OSX 10.8 on an older Intel X38 Chipset

As a long time Linux user I have always searched for the perfect balance of power and performance.  Two years ago I started running Apple OSX on standard Intel equipment.  This has given me the best of both worlds.  I have a powerful Bash shell and all the normal command line tools that I am accustomed to in Linux, but I have a state of the art window manager and graphical system that most software vendors support.
The problem is that as OSX moves forward, it is harder and harder to configure older hardware to work with new releases.

My motherboard is the Asus P5E WS Professional.  It is an older board with an X38 chipset, but it is still going strong, so I wanted to upgrade when OSX 10.8 “Mountain Lion” came out.

I had a GeForce GTX 550 Ti and a 2.84 GHz Quad Core CPU, but the graphics card was subject to the issues described here. I dumped it and purchased a GT 640.

The fist step was to buy Mountain Lion via my 15″ MacBook Pro (retina display no less – the best computer I have ever used).  By “buy” I mean going to the AppStore and purchasing OSX 10.8.

The second step was to put a workhorse drive in my system (I have two hot swap bays so, I used one of them, regardless of what you use, do not do the install onto your working drive).

Once you own OSX 10.8, use Unibeast to make a bootable install USB flash drive and follow the instructions (this has to be done from a computer running OSX). To boot, I had to interrupt the boot process and instruct the system to boot with PCIRootUID=1.

Use the utilities on the install menu of OSX 10.8 and format your workhorse drive with a single Mac partition and a GUID bood partition.  Run Disk Utility, select your drive, select partition, then use the drop down and select “1 partition” with Mac OSX Extended (Journaled) as the partition type, then click options and select GUID as the partition table type.  Close Disk Utility and proceed with the install, selecting the partition you created as the target for the install.

After the system was installed (20 minutes), I was able to boot into it using the Unibeast flash drive then selecting the new install (still with PCIRootUID=1). You have to use the Unibeast flash drive at this point as your install lacks a boot loader.  When you boot on the Unibeast Flash drive you will use the keyboard to select your new install rather than then USB drive.  Once booted onto your new installation of OSX, you can then configure it to run independently on your hardware:

I had downloaded everything else needed onto another flash drive and did the install as noted:

On first boot I used Carbon Copy Cloner to clone the new system to another test drive so I could try different combinations of kexts (kernel extensions – ostensibly drivers for hardware) without having to repair or reinstall if things went wrong.

The first task was to make a new DSDT. I downloaded the DSDT editor. I extracted a clean copy of my DSDT and applied the P5E patch, as well as the RTC patch, the DTGP patch and the ICH9 USB Sleep patch. I compiled it per instructions, fixing errors with the fix errors tool. The resulting DSDT is available at tonymacx86.com.  I exported it as DSDT.aml to the desktop.  This step is not complicated (sounds that way no?).  In reality it is a mater of following the instructions for the tool.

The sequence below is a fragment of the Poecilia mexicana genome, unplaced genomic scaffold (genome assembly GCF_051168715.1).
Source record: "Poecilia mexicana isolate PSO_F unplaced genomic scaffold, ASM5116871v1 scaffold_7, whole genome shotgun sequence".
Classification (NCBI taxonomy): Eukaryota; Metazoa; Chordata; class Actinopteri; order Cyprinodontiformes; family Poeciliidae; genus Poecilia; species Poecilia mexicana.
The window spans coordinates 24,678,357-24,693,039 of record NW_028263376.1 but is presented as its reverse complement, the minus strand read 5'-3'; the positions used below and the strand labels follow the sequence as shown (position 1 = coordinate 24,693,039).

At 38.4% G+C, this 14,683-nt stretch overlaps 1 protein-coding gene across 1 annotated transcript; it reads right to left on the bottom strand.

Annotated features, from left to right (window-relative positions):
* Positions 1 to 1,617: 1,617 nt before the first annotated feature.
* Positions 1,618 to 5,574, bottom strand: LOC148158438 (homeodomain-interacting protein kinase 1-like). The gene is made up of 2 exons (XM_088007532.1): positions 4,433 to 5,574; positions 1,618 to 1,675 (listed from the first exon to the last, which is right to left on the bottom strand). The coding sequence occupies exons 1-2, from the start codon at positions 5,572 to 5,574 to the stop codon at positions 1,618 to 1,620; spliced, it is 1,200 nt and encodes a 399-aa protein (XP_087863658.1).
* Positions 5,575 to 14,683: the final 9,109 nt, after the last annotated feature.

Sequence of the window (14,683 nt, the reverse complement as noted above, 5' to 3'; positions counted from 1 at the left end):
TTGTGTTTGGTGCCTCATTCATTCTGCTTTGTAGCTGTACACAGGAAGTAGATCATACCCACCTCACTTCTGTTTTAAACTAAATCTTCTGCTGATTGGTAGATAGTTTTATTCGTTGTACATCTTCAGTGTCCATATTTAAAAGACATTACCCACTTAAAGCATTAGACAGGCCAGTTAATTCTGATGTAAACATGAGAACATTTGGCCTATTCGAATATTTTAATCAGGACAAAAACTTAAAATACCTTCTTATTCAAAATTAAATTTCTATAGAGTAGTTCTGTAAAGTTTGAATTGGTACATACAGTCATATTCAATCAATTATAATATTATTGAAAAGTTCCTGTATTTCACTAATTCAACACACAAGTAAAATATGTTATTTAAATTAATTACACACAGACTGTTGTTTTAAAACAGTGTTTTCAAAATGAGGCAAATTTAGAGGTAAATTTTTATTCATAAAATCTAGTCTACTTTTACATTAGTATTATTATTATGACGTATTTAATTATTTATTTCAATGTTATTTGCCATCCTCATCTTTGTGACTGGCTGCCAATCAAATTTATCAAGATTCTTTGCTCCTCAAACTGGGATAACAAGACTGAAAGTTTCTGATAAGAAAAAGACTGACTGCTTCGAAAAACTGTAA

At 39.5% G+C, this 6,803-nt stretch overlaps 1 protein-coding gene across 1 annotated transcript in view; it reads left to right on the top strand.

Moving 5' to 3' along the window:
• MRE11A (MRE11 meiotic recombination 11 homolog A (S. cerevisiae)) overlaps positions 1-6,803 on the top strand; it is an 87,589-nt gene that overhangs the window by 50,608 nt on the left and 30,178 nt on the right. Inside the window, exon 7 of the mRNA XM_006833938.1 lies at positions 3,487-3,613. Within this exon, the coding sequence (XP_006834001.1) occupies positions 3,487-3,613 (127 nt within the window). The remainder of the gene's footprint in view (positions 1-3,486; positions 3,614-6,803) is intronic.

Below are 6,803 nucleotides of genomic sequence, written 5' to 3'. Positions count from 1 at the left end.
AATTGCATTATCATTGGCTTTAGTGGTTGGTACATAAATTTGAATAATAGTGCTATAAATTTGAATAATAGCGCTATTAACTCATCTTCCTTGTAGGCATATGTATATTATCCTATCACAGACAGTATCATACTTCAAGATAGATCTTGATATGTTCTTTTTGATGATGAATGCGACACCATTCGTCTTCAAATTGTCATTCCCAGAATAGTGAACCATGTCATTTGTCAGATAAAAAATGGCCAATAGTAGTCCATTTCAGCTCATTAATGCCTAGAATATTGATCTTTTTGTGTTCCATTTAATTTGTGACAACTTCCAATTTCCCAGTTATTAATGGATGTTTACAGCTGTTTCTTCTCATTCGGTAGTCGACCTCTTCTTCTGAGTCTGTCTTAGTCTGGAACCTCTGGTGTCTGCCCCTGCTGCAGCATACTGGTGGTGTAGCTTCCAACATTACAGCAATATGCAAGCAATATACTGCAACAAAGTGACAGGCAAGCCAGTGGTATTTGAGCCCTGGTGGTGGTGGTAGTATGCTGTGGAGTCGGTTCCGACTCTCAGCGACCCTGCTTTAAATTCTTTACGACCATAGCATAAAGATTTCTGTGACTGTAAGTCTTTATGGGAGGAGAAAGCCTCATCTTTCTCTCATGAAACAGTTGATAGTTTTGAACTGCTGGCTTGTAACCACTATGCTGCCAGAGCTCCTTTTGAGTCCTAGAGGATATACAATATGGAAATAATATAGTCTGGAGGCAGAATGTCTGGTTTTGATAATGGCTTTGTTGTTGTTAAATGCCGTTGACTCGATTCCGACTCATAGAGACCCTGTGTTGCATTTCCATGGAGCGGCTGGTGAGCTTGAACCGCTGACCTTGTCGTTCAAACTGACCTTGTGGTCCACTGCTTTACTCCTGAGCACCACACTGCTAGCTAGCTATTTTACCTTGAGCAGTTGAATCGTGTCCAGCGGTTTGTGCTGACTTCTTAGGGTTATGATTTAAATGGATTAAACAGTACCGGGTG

I am on Bios 0803…if you are on the same Bios, then you can use this DSDT, but if you are on another version, then you need to compile one using the steps above. It really only takes three minutes and is a simple task. I suggest you read this.

After making a backup of the install, I used the new Multibeast and selected only User DSDT for the initial install option.

This installed the boot loader and the drive/partition could boot on its own, with the PCIRootUID=1 argument.

Next I installed Kext Wizard, which I have found is a great tool.

Using Kext Wizard, I installed kexts for the Marvel Ukon Ethernet ports and ran Multibeast again, selecting only user DSDT audio for the legacy ALC888 codec.

After a reboot Ethernet and Sound worked.

I then edited the boot loader file to include the PCIRoot flag for the boot loader in /Extra/org.chameleon.Boot.plist. Note that this is a flag for the boot loader, not a kernel flag, so place it as a stand alone entry. A copy of the file is also on the tonymacx86.com site.

I then used migration assistant to move my applications and user accounts from my existing 10.7.2 drive to the new 10.8 drive. I was careful not to select system files, only users and applications.

The system works as expected (better than my 10.7.2 setup), has full access to iCloud and the AppStore and sleeps for the first time since I turned it into a mac. I hope to get another year out of this rig!

Once finished, I used carbon copy cloaner to dump the system back to the main boot SSD, used Multibeast again and put a boot loader on the SSD and booted off of it.

Like all posts, if this is useful, click the +1 button below so others can find their way here or leave a comment to make the content even better.  Thanks.

Author: jervin

2 thoughts on “OSX 10.8 on an older Intel X38 Chipset

  1. Hi
    I installed with latest Uni/Multibeast on a Sun U24 . Which also has teh X38 chipset. Installation was only possible on a USB connected drive. Did you have similar issues ?

  2. I did not…however there may be substancial differences with the Sun implementation. After you did the install, were you able to move the drive to the onboard controller?

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